43. 81. Patent Utility (cont’d) <ul><li>Thomas F. Cotter, “Introduction to IP Symposium”: &quot;[E]mpirical studies fail to provide a firm answer to the question of how much of an incentive [to invent] is necessary or, more generally, how the benefits of patent protection compare to the costs.&quot;; </li></ul><ul><li>Mark A. Lemley, Rational Ignorance at the Patent Office : “The patent system intentionally restricts competition in certain technologies to encourage innovation. Doing so imposes a social cost, though the judgment of the patent system is that this cost is outweighed by the benefit to innovation. … There is a great deal of literature attempting to assess whether that judgment is accurate or not, usually without success. George Priest complained years ago that there was virtually no useful economic evidence addressing the impact of intellectual property. … Fritz Machlup told Congress that economists had essentially no useful conclusions to draw on the nature of the patent system.” </li></ul>
  44. 82. Patent Utility … (cont’d) <ul><li>F.A. Hayek, The Fatal Conceit : “it is not obvious that such forced scarcity [from patents and copyrights] is the most effective way to stimulate the human creative process. I doubt whether there exists a single great work of literature which we would not possess had the author been unable to obtain an exclusive copyright for it; it seems to me that the case for copyright must rest almost entirely on the circumstance that such exceedingly useful works as encyclopedias, dictionaries, textbooks, and other works of reference could not be produced if, once they existed, they could freely be reproduced. … Similarly, recurrent re-examninations of the problem have not demonstrated that the obtainability of patents of invention actually enhances the flow of new technical knowledge rather than leading to wasteful concentration of research on problems whose solution in the near future can be foreseen and where, in consequence of the law, anyone who hits upon a solution a moment before the next gains the right to its exclusive use for a prolonged period”. </li></ul>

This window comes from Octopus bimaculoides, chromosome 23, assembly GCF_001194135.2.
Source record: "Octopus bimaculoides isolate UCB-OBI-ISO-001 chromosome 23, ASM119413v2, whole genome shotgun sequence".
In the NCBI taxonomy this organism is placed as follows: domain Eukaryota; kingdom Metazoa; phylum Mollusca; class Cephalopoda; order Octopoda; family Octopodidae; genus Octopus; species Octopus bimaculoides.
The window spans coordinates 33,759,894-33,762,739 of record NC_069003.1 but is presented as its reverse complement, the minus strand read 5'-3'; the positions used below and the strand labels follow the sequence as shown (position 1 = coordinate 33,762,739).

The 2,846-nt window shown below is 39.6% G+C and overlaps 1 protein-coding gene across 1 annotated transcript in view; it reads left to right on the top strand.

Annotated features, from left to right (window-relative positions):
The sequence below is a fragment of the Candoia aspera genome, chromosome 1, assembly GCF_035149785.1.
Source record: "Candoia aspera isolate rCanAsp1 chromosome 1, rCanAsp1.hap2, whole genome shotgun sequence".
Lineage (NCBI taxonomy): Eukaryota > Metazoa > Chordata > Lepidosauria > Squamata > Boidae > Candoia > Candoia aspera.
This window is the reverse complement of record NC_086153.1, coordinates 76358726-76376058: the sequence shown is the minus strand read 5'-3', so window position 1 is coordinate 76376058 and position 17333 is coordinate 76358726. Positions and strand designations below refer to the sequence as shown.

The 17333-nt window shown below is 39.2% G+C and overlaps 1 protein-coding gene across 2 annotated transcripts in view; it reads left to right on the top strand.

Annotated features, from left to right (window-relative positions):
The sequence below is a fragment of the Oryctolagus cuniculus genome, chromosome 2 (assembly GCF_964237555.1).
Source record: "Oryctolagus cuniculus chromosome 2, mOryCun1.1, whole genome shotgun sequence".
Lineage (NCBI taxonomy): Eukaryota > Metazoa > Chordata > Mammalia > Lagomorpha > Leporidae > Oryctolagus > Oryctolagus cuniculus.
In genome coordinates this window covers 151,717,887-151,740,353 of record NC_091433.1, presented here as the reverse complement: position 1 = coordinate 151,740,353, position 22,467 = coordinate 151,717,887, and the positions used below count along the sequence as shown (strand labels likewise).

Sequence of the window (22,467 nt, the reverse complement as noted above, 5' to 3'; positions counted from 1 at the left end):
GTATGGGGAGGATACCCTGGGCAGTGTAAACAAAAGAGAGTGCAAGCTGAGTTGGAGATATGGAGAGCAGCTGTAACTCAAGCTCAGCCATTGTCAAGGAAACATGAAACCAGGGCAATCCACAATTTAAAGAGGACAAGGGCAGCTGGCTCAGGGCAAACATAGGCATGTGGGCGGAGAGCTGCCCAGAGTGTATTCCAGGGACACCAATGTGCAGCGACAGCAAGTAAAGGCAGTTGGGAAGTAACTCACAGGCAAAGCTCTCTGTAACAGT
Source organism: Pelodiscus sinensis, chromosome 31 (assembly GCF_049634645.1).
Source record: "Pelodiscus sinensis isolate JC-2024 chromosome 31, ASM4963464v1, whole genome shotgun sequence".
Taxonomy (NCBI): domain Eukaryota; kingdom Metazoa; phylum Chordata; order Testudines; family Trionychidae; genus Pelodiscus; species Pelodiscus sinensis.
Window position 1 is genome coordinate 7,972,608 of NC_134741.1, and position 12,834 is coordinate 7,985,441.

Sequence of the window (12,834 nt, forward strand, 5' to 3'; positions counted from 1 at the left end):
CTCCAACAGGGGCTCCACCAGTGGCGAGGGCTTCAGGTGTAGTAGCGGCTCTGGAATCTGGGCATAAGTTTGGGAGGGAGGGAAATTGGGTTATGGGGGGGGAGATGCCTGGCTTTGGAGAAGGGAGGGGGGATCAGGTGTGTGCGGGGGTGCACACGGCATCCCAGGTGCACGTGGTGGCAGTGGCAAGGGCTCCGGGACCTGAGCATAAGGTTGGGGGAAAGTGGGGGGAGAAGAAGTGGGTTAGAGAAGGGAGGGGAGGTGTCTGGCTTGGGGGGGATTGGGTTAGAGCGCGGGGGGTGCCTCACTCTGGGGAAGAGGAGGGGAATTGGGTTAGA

45. 83. Libertarian Creationism <ul><li>Why do some libertarians accept the idea that patent and copyrights are legitimate forms of property? </li></ul><ul><li>Libertarian “Creationism” </li></ul><ul><ul><li>“ creation” or “labor” is the “source” of property rights </li></ul></ul><ul><ul><li>“ whatever” you create is yours </li></ul></ul>
  46. 84. The Labor Metaphor <ul><li>Locke: we “own” our labor and therefore own resources we “mix our labor with” </li></ul><ul><li>Implies we own intellectual creations and reputations that we labor to create </li></ul><ul><li>Rand: IP protects a man's right to the product of his mind . … </li></ul><ul><li>Objectivist law prof Adam Mossof: “Property is the right to acquire, use, and dispose of the things that one has created through one’s labor . .. every person has a right to enjoy the fruits of one’s labors .” </li></ul>